3,5 minutes

Generics and originators: which are the best?

Most of the medical products (MPs) on the modern pharmaceutical market are generic drugs («generics»). Russia ranks third in the generics segment share (over 80%) in the world after China and India.

Generics, originators, grugs, pharma
However, the market structure of the G7 countries is ranking as follows: 12% of generics in the USA, 30% in Japan, 35% in Germany, 50% in France, 55% in the UK [1,2].

One of the most critical problems facing the patient today is the problem of choice between proprietary originators and its copies — generics. When choosing a drug, a patient often focuses on the price only, and not on its efficacy and safety. Let us consider what constitutes an «overprice» for an originator. The development of a new medical product is a long (up to 15 years) and costly process. The manufacturer must both find and synthesize a new molecule and spend a great amount of funds for experimental (preclinical studies in laboratory animals to obtain a scientific evidence of the possibility of clinical studies in humans) and clinical studies (assessment of the drug properties in humans), for equipment and training of employees for further advertising and marketing. In view of this, in order to return the money spent, the developer has patent protection for manufacturing and sale of the MP. Upon expiration of the patent protection period (20 years in the Russian Federation), generics (copies) enter the market. These generics must have the same quantitative and qualitative composition of active substances (excipients can differ) and the same dosage form as the originator, and which bioequivalence to the originator is confirmed by relevant clinical studies [3]. Coupled with significantly low cost of the process of generic creation compared to the originator, a generic is always cheaper.

Data of clinical bioequivalence studies are used to prove the identity (equivalence) of the generic to the originator as required for marketing authorization of the medicinal product.

A bioequivalence study is a type of clinical study to compare the absorption rate and extent of an originator and a generic into the bloodstream after administration of the same doses and dosage form in healthy volunteers. Medical products are equivalent if they show the same absorption rate and extent into the blood (bioavailability).

The organization of clinical studies is a very labour-intensive process. Therefore, the main stages of a clinical study are described below:

  1. Development of the study design and drawing up the main study documents (protocol, informed consent form, etc.): this stage is very important when planning the future clinical study. Purposes and objectives of the clinical study, the protocol, which serves as a «manual» for conducting the study for the study team, are developed at this stage. The protocol describes the entire course of the clinical study;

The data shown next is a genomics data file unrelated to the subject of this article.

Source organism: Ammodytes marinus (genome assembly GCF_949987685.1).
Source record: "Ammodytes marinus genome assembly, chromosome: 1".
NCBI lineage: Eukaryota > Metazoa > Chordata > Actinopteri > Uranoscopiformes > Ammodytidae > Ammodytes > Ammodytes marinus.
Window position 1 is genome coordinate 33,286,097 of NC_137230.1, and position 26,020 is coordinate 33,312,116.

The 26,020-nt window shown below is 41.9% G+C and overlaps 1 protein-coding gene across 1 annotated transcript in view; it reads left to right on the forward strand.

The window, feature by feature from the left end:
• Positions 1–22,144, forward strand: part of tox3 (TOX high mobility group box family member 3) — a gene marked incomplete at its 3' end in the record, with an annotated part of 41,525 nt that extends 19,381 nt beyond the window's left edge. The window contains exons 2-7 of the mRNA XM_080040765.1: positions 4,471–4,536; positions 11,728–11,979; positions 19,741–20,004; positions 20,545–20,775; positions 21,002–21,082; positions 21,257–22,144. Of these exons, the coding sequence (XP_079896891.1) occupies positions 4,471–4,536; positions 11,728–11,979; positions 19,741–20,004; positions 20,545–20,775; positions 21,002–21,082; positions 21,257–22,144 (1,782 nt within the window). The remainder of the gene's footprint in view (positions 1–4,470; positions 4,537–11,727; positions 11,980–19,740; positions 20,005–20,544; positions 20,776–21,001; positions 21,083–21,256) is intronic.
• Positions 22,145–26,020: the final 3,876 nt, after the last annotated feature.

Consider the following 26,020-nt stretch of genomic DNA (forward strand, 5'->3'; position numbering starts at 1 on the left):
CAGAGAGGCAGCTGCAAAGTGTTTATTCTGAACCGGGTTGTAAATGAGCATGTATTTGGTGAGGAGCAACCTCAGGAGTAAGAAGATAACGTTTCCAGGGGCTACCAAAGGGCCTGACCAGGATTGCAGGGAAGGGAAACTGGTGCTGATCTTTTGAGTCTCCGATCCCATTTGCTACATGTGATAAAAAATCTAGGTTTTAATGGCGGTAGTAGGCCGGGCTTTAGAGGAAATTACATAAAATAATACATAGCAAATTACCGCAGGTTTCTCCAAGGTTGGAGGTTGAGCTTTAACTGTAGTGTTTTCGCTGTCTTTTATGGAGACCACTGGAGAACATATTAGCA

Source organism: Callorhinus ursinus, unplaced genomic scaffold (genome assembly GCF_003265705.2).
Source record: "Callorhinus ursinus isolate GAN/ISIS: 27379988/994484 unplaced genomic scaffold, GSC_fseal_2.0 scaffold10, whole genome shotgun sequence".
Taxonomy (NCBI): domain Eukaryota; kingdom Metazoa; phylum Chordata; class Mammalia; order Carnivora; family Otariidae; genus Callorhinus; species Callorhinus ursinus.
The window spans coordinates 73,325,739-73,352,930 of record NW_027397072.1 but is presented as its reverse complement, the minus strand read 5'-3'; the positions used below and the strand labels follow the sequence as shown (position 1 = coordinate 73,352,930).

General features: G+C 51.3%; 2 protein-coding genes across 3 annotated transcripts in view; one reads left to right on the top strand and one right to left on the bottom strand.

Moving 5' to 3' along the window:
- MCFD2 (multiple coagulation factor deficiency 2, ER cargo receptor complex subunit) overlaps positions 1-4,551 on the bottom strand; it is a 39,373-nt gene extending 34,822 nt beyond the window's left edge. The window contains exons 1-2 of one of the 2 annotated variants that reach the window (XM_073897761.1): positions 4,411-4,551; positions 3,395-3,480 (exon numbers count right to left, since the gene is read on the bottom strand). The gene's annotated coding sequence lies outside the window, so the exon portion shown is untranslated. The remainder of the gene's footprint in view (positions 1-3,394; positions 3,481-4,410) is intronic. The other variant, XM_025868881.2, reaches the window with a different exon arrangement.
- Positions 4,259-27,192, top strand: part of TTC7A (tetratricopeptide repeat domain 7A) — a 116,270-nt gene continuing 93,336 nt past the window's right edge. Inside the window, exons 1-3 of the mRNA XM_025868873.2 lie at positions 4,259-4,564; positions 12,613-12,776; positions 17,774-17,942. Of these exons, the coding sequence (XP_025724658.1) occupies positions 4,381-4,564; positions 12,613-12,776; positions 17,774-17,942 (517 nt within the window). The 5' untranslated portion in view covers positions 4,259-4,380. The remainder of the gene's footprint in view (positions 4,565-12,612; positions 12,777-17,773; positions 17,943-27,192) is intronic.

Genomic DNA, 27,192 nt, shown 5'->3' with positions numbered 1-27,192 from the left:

2. Obtaining authorization to conduct the clinical study from the regulatory authorities and approval by the Ethics Council: bioequivalence studies are conducted with participation of healthy volunteers in accordance with the law and compliance with the ethical principles;
  3. Selection and randomization of patients: patients are selected by the inclusion/exclusion criteria and «random» distribution of patients between the groups of the medicinal products (investigated medicinal product and originator);
  4. Conducting the study in accordance with the study protocol and Good Clinical Practice (GCP);
  5. Data processing and analysis of results obtained;
  6. Compiling the final report: the report contains a description of the methodology of the entire clinical trial, the results of clinical, analytical and statistical processing of the data obtained and conclusions;
  7. Submission of the obtained results to the regulatory authorities and obtaining a marketing authorization.

Thus, the data obtained during the clinical studies allow drawing up an important conclusion about the equivalence of the generic to the originator. If the generic equivalence is proven by the CS results, the regulatory authorities issue a Marketing Authorization for the medicinal product and in this case only the investigated medicinal product enters the pharmacy network.

Therefore, the generics, which equivalence is proven by clinical studies, are of high quality, identical to the originator with an attractive price for the buyer.


  1. Баула О.Ю. Современные регуляторные требования к исследованиям и регистрации генерических лекарственных средств. — М., «Фармсодружество», 2007;
  2. Верлан Н.В., Ковальская Г. А. Взаимозаменяемость лекарств с позиций фармацевтического соответствия и клинической эффективности и безопасности.- «Качественная клиническая практика».-2016.-№ 3.-С.66−71;
  3. Решение совета ЕЭК от 03,11,2016 № 78 «О правилах регистрации и экспертизы лекарственных средств для медицинского применения»;
  4. Талибов О.Б. Генерики и эквивалентность лекарственных препаратов. // Медицинская газета «Здоровье Украины». — Киев, 2008. — № 5. — С. 12−16.